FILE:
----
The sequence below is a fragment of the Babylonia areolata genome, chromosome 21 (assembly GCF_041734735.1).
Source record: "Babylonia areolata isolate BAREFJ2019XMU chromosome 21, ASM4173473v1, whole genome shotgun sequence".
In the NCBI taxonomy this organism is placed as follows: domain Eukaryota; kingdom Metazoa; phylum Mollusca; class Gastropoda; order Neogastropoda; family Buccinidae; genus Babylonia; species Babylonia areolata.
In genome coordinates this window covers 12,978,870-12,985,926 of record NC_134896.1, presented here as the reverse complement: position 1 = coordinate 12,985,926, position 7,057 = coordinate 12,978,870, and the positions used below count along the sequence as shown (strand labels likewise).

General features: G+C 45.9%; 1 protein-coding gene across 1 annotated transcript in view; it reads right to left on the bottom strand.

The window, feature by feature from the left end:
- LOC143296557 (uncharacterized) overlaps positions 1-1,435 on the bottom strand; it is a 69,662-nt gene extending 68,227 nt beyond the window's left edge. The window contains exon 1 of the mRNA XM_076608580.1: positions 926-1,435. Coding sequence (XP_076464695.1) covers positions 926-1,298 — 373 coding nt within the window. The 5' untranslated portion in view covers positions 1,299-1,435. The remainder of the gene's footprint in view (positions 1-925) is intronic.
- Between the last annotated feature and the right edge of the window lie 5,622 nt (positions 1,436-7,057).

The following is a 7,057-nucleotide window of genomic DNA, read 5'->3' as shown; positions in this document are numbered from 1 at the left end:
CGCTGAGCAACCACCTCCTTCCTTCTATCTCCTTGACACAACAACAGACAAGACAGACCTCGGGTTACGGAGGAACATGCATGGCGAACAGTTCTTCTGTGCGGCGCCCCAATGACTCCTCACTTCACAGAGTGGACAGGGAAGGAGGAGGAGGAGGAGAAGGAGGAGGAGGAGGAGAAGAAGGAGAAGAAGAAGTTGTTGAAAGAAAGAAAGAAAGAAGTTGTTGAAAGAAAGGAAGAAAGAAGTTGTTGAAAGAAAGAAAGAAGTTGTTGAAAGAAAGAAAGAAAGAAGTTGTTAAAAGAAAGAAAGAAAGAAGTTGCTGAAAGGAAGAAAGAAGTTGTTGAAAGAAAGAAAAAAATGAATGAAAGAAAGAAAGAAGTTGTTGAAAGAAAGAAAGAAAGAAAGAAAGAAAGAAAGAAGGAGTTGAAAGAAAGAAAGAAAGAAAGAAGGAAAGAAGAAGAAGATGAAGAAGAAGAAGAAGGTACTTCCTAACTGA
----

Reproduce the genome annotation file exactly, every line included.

The sequence below is a fragment of the Babylonia areolata genome, chromosome 21 (assembly GCF_041734735.1).
Source record: "Babylonia areolata isolate BAREFJ2019XMU chromosome 21, ASM4173473v1, whole genome shotgun sequence".
In the NCBI taxonomy this organism is placed as follows: domain Eukaryota; kingdom Metazoa; phylum Mollusca; class Gastropoda; order Neogastropoda; family Buccinidae; genus Babylonia; species Babylonia areolata.
In genome coordinates this window covers 12,978,870-12,985,926 of record NC_134896.1, presented here as the reverse complement: position 1 = coordinate 12,985,926, position 7,057 = coordinate 12,978,870, and the positions used below count along the sequence as shown (strand labels likewise).

General features: G+C 45.9%; 1 protein-coding gene across 1 annotated transcript in view; it reads right to left on the bottom strand.

The window, feature by feature from the left end:
- LOC143296557 (uncharacterized) overlaps positions 1-1,435 on the bottom strand; it is a 69,662-nt gene extending 68,227 nt beyond the window's left edge. The window contains exon 1 of the mRNA XM_076608580.1: positions 926-1,435. Coding sequence (XP_076464695.1) covers positions 926-1,298 — 373 coding nt within the window. The 5' untranslated portion in view covers positions 1,299-1,435. The remainder of the gene's footprint in view (positions 1-925) is intronic.
- Between the last annotated feature and the right edge of the window lie 5,622 nt (positions 1,436-7,057).

The following is a 7,057-nucleotide window of genomic DNA, read 5'->3' as shown; positions in this document are numbered from 1 at the left end:
CGCTGAGCAACCACCTCCTTCCTTCTATCTCCTTGACACAACAACAGACAAGACAGACCTCGGGTTACGGAGGAACATGCATGGCGAACAGTTCTTCTGTGCGGCGCCCCAATGACTCCTCACTTCACAGAGTGGACAGGGAAGGAGGAGGAGGAGGAGAAGGAGGAGGAGGAGGAGAAGAAGGAGAAGAAGAAGTTGTTGAAAGAAAGAAAGAAAGAAGTTGTTGAAAGAAAGGAAGAAAGAAGTTGTTGAAAGAAAGAAAGAAGTTGTTGAAAGAAAGAAAGAAAGAAGTTGTTAAAAGAAAGAAAGAAAGAAGTTGCTGAAAGGAAGAAAGAAGTTGTTGAAAGAAAGAAAAAAATGAATGAAAGAAAGAAAGAAGTTGTTGAAAGAAAGAAAGAAAGAAAGAAAGAAAGAAAGAAGGAGTTGAAAGAAAGAAAGAAAGAAAGAAGGAAAGAAGAAGAAGATGAAGAAGAAGAAGAAGGTACTTCCTAACTGA